BLOOMINGTON — The outbreak, in McLean County and statewide, of a highly contagious disease has slowed.
But public health officials warn that the Hepatitis A outbreak is not over and people should contact their health care provider and get vaccinated if they have been exposed.
"Hepatitis A has made its presence known in McLean County and we need to stay vigilant," said Melissa Graven, McLean County Health Department communicable disease coordinator.
Illinois remains in outbreak status for hepatitis A, said Melaney Arnold, public information officer for the Illinois Department of Public Health (IDPH).
"While the rate of new cases has slowed, we are still continuing to see higher-than-normal hepatitis A activity in Illinois," Arnold told The Pantagraph on Monday.
Hepatitis A, which began a nationwide rise in 2016, has sickened 160 statewide since IDPH declared an outbreak in Illinois in December 2018, according to IDPH. Nearly 67 percent have been hospitalized and one person has died, Arnold said.
Graven reported in August that McLean County had 12 cases, including six county residents who had become ill in the previous two weeks, including men who have had sex with men, users of heroin and other drugs and people who are sharing needles, people who are homeless and people who are in prison or have been recently incarcerated.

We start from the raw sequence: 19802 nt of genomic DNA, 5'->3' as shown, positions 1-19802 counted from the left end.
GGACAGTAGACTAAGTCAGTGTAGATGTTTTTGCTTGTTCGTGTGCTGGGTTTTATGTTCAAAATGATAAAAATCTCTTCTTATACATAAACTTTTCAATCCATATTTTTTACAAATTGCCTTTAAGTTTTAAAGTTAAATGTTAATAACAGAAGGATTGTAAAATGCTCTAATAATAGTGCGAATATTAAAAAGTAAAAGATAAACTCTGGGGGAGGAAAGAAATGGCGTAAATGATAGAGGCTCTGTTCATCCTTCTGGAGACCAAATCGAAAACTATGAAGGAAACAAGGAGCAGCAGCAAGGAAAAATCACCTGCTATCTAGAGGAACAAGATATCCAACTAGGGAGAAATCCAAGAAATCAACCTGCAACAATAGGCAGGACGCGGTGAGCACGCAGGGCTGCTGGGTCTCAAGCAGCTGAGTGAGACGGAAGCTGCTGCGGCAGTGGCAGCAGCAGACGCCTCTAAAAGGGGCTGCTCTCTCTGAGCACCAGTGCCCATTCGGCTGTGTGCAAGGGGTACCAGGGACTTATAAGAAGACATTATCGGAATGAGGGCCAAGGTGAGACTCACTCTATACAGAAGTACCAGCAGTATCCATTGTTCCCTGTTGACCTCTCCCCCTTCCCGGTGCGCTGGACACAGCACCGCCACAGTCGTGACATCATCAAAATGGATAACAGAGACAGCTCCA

You have free articles remaining.
"We are still sitting at 12 ... with no deaths locally," Graven said.
The only counties in Illinois that have had more cases are Cook with 61 and Edgar with 24.
Other Central Illinois counties that have had cases include Peoria and Vermilion with six each; Champaign with three; Ford, Tazewell and Sangamon with two each; and Douglas, Macon, Mason and Woodford with one each.
"Our hope is that awareness, education, outreach and vaccination have decreased the number of new cases," Arnold said.
Hepatitis A is a liver disease that is spread by coming in contact with an infected person's waste, by sharing personal items or having sex with someone who is infected, by consuming food or drinks handled by an infected person, or by sharing needles, drugs or cigarettes with an infected person.
Symptoms include fever, loss of appetite, nausea, jaundice, dark urine, clay-colored stool and joint pain. While there is no treatment, people generally are sick for a few weeks before their body clears the disease, Graven said.
In response to the outbreak, IDPH has distributed vaccine to health departments. McLean County Health Department has made the vaccine available for free through its clinic, through Chestnut Family Health Center and Bloomington-Normal hospitals.
In addition, the health department has had vaccination clinics at the county jail, homeless shelters and Chestnut Health Systems.